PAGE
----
You started in 2012 and in 2015 you landed a feature in Forbes. How did you do it?
Our journey over the last three years has truly been a roller coaster ride. Late nights, lots of emails, frantic phone calls and last minute trips to our manufacturer were all part of that journey. We have an extremely dedicated team with a common vision in mind and through all of the ups and downs, we never lost sight of what lay ahead. When there was a problem (and there were many) we worked together to troubleshoot it. Dedication and teamwork is what helped us get to where we are today.
Raising funds for a project or an idea can be a daunting task for start-ups. Paying interest or giving up equity are two things early businesses, especially young entrepreneurs seek to avoid for as long as possible to focus on accelerating growth. What alternative forms of finance are available for start-ups?
The traditional investor route can certainly be daunting for startups. This was something we struggled with early on. We had a product and a vision, but we hadn’t exposed the brand to a market beyond our friends and family. We weren’t willing to give up equity (what entrepreneur is?) and we also weren’t ready to take on the additional responsibility that comes with an investor, so we decided to go the crowdfunding route. Crowdfunding isn’t for everyone, but there are so many amazing platforms out there it’s definitely worth exploring. In addition to providing us with the initial capital we needed to start production, our Kickstarter campaign allowed us to test our product/brand in a real marketplace and it helped us gain exposure.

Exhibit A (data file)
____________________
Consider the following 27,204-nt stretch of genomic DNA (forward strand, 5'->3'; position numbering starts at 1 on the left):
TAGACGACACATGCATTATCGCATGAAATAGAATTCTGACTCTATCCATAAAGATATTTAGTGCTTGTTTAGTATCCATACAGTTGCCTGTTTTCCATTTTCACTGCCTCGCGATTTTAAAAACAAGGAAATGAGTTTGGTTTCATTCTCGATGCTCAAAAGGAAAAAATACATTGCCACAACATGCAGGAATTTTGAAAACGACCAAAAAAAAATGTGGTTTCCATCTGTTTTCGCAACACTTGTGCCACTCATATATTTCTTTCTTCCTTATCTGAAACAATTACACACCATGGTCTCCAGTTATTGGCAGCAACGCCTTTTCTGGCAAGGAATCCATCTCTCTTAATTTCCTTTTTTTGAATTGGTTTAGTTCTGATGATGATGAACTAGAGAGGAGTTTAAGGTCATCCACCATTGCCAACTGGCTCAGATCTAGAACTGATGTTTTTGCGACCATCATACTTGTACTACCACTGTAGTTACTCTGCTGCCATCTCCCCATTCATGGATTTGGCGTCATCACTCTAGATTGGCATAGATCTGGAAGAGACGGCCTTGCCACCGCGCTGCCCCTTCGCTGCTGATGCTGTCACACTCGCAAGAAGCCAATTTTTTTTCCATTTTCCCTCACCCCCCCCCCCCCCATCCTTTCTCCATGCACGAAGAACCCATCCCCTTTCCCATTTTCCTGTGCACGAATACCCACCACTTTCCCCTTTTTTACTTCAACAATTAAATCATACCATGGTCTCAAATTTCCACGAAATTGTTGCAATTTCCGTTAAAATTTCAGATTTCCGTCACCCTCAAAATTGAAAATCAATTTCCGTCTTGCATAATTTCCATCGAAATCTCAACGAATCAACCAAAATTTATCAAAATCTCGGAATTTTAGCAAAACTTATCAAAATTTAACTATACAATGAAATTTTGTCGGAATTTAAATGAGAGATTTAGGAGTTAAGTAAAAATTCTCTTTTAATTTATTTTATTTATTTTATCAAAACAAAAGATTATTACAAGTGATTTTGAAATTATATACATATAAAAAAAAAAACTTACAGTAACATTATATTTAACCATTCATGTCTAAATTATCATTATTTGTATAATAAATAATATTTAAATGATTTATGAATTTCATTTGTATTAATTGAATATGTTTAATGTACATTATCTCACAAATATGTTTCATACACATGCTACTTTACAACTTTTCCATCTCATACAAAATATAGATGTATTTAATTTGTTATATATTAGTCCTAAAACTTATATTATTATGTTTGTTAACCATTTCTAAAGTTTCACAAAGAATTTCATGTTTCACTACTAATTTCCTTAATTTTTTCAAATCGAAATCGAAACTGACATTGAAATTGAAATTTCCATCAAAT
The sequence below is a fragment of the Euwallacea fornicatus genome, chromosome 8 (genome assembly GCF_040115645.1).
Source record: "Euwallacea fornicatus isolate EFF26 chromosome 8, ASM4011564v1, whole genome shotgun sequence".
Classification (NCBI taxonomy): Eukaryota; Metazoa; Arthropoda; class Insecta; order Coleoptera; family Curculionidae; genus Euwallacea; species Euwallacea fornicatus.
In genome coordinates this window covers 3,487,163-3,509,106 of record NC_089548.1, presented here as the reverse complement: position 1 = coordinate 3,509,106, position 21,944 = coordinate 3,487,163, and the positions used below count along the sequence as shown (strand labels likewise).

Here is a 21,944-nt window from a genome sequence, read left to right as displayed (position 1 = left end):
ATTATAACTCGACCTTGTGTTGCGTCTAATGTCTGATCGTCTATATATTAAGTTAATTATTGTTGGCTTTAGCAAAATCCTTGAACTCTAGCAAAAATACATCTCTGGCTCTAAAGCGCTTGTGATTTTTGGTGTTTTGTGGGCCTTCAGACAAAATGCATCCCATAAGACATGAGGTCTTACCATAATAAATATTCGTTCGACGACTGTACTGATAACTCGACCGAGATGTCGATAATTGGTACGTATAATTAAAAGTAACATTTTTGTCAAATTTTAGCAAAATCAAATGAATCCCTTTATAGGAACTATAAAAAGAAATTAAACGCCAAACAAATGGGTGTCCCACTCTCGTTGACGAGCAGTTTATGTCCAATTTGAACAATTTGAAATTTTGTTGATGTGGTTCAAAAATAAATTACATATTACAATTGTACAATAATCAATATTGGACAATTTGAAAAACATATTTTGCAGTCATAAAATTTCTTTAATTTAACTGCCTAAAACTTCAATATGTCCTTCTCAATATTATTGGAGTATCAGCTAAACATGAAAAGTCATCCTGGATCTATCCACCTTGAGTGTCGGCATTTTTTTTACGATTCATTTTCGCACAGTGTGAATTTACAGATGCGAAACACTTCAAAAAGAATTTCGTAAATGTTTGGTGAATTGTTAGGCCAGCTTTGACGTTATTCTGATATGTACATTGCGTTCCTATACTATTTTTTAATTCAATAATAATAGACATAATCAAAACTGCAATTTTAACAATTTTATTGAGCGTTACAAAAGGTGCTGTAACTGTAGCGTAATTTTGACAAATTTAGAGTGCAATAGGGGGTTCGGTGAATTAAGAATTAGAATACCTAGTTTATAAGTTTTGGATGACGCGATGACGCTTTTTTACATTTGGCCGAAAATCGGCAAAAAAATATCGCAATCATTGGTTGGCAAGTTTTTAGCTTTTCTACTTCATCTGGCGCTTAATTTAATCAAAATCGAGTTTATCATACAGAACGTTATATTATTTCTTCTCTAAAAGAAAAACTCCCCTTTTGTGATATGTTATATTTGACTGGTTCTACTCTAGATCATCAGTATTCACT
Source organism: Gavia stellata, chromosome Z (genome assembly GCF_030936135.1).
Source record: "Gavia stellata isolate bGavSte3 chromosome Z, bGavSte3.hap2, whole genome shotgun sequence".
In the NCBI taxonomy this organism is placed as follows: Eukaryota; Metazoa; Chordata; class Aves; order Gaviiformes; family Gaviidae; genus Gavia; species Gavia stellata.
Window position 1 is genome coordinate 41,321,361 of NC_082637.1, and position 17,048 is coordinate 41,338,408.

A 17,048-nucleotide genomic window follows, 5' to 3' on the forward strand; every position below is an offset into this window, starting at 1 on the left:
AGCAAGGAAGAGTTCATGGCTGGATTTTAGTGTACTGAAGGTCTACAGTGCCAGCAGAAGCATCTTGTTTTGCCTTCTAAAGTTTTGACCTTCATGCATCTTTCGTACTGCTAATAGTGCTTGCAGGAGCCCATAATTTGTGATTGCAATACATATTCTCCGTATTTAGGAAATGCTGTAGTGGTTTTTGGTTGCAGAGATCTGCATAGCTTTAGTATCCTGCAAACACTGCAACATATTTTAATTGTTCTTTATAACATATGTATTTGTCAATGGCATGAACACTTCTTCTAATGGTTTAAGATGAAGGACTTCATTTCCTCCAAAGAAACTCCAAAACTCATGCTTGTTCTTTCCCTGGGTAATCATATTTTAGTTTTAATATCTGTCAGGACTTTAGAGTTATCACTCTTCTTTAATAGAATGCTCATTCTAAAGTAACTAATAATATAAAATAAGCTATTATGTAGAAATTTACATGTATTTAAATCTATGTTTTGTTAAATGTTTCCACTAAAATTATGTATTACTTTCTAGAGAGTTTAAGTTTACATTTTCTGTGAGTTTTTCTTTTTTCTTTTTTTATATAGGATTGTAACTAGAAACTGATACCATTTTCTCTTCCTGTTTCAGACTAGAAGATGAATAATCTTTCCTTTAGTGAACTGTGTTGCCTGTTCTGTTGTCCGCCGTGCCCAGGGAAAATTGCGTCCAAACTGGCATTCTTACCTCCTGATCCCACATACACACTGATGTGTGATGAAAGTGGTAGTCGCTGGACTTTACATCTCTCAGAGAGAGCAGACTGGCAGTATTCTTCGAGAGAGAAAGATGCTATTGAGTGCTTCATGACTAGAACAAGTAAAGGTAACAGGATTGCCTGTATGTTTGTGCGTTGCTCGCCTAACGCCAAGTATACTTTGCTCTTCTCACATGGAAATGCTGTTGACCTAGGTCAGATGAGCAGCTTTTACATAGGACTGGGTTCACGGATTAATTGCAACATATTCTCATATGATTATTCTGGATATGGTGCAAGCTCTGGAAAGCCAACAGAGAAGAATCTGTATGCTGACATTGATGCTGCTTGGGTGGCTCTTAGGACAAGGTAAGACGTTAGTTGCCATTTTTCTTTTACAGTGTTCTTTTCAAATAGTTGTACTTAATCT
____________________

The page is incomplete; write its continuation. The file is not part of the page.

You’ve had a very successful crowdfunding experience. How much do you feel your campaign’s success has contributed to Sword and Plough’s journey?
We probably would not be where we are today had we not gone the Kickstarter route and successfully fulfilled our campaign goal. Kickstarter allowed us to fund our first production run, it provided us with an incredible amount of exposure, and perhaps most importantly, it gave us the confidence we needed to take the next big leap.
Is business as hard as everyone says it is?
Running a business certainly isn’t easy, but the challenge is what makes it so enjoyable. When something goes wrong or doesn’t work out the way you expected, you can’t just pick up the phone and call someone to fix it. You’re the person on the other end. Especially in the early stages (when you might still have your old job) starting a business means late nights, early mornings and lots of headaches, but the success that can come with the hard work is well worth it.
What advice would you give to a young and aspiring entrepreneur?
Don’t be afraid to take a risk. That idea in the back of your head will never become a reality if you don’t at least give it a try. And once you take that initial leap, don’t be afraid to ask for help. Ask your friends and family for feedback, bring on mentors, build a community of supporters. You may not always like what others have to say, but learning how to accept advice and criticism is an important step in your journey to success. The worst case scenario is your idea will fail, but you will be better off for having tried.